Sports Direct boss Mike Ashley has launched a stunning assault on minority shareholders in the retailer, accusing them of stabbing him in the back over the departure of chairman Keith Hellawell.
The tracksuit tycoon accused investors of “repeatedly hounding” Mr Hellawell, who quit Sports Direct on Wednesday following another shambolic annual meeting.
Suggesting that he will reject future shareholder engagement, Mr Ashley said: “Despite the substantial progress made over the last few years, the shareholders have now made it extremely challenging for future engagement to take place.
“On the one hand they are delighted with our performance and progress, yet with the other hand they have stabbed Sports Direct and myself in the back by repeatedly hounding Keith Hellawell.”
The billionaire, who also owns Newcastle United, holds 62% of Sports Direct shares, with independent investors including Odey Asset Management, Royal London and the Local Authority Pension Fund Forum making up the remainder.
Many of them have been vocal about corporate governance failings at the retailer, and their criticism has lately honed in on Mr Hellawell.
The former West Yorkshire Police chief constable and government drugs tsar has in particular come under fire for not being able to rein in Mr Ashley.
But Mr Ashley hit back on Friday, railing: “I have gone above and beyond to enable a significant leap forward in order to rebuild the reputation of Sports Direct in the City, and I have worked tirelessly with Keith Hellawell in his role as chairman to achieve this.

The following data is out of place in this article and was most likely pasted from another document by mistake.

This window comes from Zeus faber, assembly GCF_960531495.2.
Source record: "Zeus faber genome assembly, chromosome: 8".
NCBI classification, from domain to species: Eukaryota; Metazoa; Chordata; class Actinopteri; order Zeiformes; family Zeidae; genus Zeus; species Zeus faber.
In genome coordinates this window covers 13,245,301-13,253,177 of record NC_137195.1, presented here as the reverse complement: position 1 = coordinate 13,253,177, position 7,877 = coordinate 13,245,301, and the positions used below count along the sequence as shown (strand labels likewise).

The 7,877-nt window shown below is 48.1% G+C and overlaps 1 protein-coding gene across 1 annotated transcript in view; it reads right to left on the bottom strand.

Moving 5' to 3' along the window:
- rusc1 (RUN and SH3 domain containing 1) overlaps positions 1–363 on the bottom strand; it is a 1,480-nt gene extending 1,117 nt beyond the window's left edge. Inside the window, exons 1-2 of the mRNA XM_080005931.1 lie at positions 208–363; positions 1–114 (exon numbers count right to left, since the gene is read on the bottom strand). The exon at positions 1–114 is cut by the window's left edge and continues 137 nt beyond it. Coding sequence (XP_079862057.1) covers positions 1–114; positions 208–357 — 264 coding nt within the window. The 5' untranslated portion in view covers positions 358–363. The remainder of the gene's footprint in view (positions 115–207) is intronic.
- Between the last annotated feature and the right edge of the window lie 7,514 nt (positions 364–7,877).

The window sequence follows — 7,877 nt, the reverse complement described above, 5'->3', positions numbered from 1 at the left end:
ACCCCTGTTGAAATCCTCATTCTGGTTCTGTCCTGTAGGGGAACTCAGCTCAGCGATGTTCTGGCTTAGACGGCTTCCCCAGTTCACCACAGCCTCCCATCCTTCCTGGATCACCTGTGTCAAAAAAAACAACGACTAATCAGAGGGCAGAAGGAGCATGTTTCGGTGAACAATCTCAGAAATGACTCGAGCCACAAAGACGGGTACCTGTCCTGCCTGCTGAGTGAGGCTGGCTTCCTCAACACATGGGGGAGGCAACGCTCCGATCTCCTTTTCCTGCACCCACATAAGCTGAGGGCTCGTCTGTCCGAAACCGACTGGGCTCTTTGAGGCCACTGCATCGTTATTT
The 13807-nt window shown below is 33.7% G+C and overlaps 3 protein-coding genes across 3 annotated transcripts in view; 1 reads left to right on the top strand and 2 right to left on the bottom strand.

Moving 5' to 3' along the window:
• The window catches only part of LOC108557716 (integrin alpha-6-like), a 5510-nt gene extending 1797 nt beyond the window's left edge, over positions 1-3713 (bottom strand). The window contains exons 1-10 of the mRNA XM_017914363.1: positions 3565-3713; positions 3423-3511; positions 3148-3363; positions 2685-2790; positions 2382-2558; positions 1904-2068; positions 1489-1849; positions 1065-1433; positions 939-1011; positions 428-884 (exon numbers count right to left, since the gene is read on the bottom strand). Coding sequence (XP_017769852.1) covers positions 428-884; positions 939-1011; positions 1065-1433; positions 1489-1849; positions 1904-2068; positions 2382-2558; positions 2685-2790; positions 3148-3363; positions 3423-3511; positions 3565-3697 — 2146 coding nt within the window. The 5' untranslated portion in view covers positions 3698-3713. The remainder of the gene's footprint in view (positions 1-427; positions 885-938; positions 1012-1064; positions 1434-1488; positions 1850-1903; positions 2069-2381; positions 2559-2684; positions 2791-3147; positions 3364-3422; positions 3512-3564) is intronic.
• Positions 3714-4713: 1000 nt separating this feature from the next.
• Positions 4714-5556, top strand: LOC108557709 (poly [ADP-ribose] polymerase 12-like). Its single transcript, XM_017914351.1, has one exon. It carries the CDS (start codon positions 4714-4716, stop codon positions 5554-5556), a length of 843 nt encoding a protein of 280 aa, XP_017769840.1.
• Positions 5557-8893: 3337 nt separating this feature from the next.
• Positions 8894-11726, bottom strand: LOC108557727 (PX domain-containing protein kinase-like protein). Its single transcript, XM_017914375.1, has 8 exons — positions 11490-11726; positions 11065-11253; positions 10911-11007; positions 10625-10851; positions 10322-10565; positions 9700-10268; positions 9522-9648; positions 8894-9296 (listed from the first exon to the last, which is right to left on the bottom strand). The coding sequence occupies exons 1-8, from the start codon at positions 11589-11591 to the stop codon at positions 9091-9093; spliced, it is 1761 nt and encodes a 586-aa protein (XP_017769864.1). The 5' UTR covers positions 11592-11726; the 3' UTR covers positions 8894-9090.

“Despite this progress and the undoubted good performance of Sports Direct led by Keith Hellawell and myself, the company’s shareholders appear to be affected by the pressure of the media and certain other organisations, and they have failed to support Sports Direct, Keith and myself, on this journey.”
He also claimed that “true entrepreneurs” will never be accepted in the public arena and hit out at the “media circus” surrounding Sports Direct, believing that the company will always be subject to “disproportionate scrutiny and misrepresentation”.
The company’s AGM ended in typical fashion, with the firm forced to issue a denial that it is mulling over a merger between Debenhams, in which it holds a near 30% stake, and House of Fraser, which it bought out of administration last month.
Mr Ashley was in attendance at the AGM, despite saying days earlier that he would not.